SA’s property agencies expectations for the residential housing market in 2022

SA’s property agencies expectations for the residential housing market in 2022

Private Property South Africa
Kerry Dimmer

Global headlines are suggesting that 2022 will continue as it has over the past two years: one that is fraught with a low housing inventory; the preference for renovations over selling and buying a property to suit; an increasing interest from first-time homebuyers; and an ever-widening wealth inequality (the latter relevant to the US market).

Here in South Africa, however, are two major influencers that may impact the year ahead: what will happen to the interest rate, and with it the potential of increases in inflation.

Whilst no one can accurately predict the future, leaders of some of SA’s major estate agencies weigh in on what 2022 may bring in a virus-infected world that has changed so much, for so many people.

Harcourts

First up is Richard Gray, the CEO of Harcourts, who provides his interpretation of 2021. “The continued record-low interest rates have meant that the residential property market is still very buoyant. Although unemployment remains concerningly high, buyers are taking advantage of being able to finance their property purchases at more affordable levels. This has resulted in stock shortages in many areas of the country.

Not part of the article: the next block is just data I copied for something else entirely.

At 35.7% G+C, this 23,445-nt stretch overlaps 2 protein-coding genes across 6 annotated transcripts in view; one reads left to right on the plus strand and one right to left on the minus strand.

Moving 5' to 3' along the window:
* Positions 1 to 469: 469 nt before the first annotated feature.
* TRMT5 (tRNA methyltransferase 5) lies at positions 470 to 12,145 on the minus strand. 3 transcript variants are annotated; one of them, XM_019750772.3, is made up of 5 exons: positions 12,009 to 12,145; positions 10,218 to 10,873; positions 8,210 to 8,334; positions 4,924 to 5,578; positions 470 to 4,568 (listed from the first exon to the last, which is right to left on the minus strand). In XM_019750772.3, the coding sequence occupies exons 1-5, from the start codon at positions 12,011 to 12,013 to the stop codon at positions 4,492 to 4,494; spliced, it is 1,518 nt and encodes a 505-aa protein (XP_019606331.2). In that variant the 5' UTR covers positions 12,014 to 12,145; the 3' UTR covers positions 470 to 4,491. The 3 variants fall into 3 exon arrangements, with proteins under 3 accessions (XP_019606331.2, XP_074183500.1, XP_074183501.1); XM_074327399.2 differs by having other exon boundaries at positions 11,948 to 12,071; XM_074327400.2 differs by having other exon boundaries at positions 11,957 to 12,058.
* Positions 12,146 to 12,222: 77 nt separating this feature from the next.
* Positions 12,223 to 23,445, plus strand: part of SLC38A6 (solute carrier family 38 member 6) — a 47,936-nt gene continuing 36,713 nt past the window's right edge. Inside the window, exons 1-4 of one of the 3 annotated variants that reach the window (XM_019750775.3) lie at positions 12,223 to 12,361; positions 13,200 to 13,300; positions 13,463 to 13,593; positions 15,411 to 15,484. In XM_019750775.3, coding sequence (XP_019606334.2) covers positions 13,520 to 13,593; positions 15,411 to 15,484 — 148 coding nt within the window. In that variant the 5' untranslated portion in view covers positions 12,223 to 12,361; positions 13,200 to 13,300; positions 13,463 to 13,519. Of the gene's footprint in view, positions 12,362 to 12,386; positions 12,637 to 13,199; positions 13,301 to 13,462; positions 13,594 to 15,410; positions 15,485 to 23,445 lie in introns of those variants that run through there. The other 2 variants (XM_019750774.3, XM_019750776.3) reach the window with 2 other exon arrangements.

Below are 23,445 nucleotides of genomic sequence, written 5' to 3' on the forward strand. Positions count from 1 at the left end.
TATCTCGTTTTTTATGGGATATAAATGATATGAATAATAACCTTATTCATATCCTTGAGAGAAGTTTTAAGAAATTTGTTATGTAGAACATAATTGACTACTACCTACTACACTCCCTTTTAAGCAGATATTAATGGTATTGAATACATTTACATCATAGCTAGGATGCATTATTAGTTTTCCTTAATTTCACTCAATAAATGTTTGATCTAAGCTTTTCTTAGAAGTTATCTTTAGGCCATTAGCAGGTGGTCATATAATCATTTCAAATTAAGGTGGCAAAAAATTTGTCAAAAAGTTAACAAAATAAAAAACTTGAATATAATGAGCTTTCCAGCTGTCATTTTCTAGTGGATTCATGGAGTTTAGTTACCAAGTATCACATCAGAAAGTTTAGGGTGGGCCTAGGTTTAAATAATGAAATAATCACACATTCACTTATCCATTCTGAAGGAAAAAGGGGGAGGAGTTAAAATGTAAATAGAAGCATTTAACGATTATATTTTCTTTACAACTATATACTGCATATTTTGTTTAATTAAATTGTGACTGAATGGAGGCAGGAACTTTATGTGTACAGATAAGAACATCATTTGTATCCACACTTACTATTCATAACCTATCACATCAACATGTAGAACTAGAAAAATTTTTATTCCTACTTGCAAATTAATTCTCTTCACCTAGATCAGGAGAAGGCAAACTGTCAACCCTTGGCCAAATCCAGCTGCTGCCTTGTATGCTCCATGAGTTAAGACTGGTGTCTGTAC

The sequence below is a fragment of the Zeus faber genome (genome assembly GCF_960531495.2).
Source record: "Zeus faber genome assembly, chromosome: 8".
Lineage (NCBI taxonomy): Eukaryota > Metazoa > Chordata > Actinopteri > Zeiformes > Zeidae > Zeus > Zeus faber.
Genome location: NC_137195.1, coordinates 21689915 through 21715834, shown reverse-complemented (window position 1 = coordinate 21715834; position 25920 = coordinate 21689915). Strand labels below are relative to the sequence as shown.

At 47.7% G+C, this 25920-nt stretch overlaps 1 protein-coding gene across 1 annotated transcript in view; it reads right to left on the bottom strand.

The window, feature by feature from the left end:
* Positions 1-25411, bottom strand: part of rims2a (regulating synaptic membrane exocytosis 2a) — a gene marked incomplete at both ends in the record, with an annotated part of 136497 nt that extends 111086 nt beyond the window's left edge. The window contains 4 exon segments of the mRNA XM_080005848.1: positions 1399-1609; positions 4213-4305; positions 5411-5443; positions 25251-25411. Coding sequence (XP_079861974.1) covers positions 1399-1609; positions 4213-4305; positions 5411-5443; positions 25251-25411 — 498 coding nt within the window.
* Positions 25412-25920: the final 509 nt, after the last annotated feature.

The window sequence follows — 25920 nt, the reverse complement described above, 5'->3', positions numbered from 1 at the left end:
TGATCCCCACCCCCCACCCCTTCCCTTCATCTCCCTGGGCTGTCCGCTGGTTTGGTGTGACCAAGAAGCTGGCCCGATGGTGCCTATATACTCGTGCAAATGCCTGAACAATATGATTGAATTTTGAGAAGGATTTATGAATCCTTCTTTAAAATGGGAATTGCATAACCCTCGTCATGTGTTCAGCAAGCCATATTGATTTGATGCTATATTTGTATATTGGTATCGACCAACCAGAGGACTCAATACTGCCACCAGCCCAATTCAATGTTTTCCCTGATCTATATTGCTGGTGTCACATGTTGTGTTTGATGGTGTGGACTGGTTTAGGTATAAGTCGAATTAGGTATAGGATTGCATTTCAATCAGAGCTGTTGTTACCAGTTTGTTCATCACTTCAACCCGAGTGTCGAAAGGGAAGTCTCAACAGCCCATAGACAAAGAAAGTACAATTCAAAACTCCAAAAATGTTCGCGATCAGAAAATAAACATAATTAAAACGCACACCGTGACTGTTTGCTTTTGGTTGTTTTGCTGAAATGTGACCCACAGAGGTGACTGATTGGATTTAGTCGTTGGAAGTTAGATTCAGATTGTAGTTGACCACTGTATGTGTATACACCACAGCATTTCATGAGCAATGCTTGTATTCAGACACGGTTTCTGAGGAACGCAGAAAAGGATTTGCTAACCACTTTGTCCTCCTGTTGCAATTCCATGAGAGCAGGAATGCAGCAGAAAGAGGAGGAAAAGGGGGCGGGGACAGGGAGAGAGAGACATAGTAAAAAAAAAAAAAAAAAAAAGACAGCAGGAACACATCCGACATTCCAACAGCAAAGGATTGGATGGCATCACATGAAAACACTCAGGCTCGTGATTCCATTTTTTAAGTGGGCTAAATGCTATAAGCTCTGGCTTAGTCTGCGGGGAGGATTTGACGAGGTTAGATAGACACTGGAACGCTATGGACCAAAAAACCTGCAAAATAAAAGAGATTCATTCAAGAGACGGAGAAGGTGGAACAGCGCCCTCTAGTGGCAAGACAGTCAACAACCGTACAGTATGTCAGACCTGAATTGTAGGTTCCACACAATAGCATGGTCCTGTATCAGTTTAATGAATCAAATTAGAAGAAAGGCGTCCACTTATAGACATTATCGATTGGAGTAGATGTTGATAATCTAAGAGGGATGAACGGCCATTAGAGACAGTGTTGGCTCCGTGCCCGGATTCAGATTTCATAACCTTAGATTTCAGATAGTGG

“Well-priced properties are, however, selling very fast. New developments are thus launching to pick up the demand. The demand side has been interesting … we have seen more demand for property in the higher price brackets, yet it has lagged in the middle to lower priced properties.”

Overall Harcourts had a successful 2021, with every calendar month realising a sales increase from 2020, but, as most in the industry expect, interest rates will continue to edge up. Gray believes we can expect another 0.75% increase over the forthcoming 12 months, which might see a slowing of buyer demand. “However, this won’t be significant. As more development stock enters the market, the shortages will diminish in certain areas, which will make it less of a seller’s market.